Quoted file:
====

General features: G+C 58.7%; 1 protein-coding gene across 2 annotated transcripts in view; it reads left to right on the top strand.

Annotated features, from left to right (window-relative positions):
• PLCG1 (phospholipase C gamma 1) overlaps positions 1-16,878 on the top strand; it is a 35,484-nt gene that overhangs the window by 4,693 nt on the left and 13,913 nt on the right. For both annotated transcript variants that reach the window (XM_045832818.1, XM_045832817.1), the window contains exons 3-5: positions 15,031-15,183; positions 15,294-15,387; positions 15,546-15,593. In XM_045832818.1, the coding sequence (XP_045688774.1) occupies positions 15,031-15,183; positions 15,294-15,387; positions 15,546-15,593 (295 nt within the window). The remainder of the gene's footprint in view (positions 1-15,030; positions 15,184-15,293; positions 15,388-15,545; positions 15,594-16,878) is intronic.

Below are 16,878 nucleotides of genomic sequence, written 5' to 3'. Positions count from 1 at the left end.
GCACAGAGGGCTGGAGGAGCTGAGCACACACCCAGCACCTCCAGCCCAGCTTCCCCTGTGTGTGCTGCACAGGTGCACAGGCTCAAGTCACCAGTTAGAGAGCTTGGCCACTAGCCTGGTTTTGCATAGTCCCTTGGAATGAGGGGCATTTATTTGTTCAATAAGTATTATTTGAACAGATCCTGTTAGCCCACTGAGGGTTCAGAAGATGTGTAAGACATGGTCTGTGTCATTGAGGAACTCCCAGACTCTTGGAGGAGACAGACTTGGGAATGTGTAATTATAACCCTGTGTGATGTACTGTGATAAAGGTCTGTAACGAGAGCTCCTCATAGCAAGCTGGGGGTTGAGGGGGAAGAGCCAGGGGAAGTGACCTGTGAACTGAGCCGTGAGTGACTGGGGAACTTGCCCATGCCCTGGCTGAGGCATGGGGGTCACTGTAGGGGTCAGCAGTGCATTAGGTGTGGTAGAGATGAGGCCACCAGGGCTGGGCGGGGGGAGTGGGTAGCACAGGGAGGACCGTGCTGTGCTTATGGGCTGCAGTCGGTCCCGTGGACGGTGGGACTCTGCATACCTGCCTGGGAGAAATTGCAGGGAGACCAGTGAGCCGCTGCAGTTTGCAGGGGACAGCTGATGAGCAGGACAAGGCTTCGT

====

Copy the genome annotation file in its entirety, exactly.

General features: G+C 58.7%; 1 protein-coding gene across 2 annotated transcripts in view; it reads left to right on the top strand.

Annotated features, from left to right (window-relative positions):
• PLCG1 (phospholipase C gamma 1) overlaps positions 1-16,878 on the top strand; it is a 35,484-nt gene that overhangs the window by 4,693 nt on the left and 13,913 nt on the right. For both annotated transcript variants that reach the window (XM_045832818.1, XM_045832817.1), the window contains exons 3-5: positions 15,031-15,183; positions 15,294-15,387; positions 15,546-15,593. In XM_045832818.1, the coding sequence (XP_045688774.1) occupies positions 15,031-15,183; positions 15,294-15,387; positions 15,546-15,593 (295 nt within the window). The remainder of the gene's footprint in view (positions 1-15,030; positions 15,184-15,293; positions 15,388-15,545; positions 15,594-16,878) is intronic.

Below are 16,878 nucleotides of genomic sequence, written 5' to 3'. Positions count from 1 at the left end.
GCACAGAGGGCTGGAGGAGCTGAGCACACACCCAGCACCTCCAGCCCAGCTTCCCCTGTGTGTGCTGCACAGGTGCACAGGCTCAAGTCACCAGTTAGAGAGCTTGGCCACTAGCCTGGTTTTGCATAGTCCCTTGGAATGAGGGGCATTTATTTGTTCAATAAGTATTATTTGAACAGATCCTGTTAGCCCACTGAGGGTTCAGAAGATGTGTAAGACATGGTCTGTGTCATTGAGGAACTCCCAGACTCTTGGAGGAGACAGACTTGGGAATGTGTAATTATAACCCTGTGTGATGTACTGTGATAAAGGTCTGTAACGAGAGCTCCTCATAGCAAGCTGGGGGTTGAGGGGGAAGAGCCAGGGGAAGTGACCTGTGAACTGAGCCGTGAGTGACTGGGGAACTTGCCCATGCCCTGGCTGAGGCATGGGGGTCACTGTAGGGGTCAGCAGTGCATTAGGTGTGGTAGAGATGAGGCCACCAGGGCTGGGCGGGGGGAGTGGGTAGCACAGGGAGGACCGTGCTGTGCTTATGGGCTGCAGTCGGTCCCGTGGACGGTGGGACTCTGCATACCTGCCTGGGAGAAATTGCAGGGAGACCAGTGAGCCGCTGCAGTTTGCAGGGGACAGCTGATGAGCAGGACAAGGCTTCGT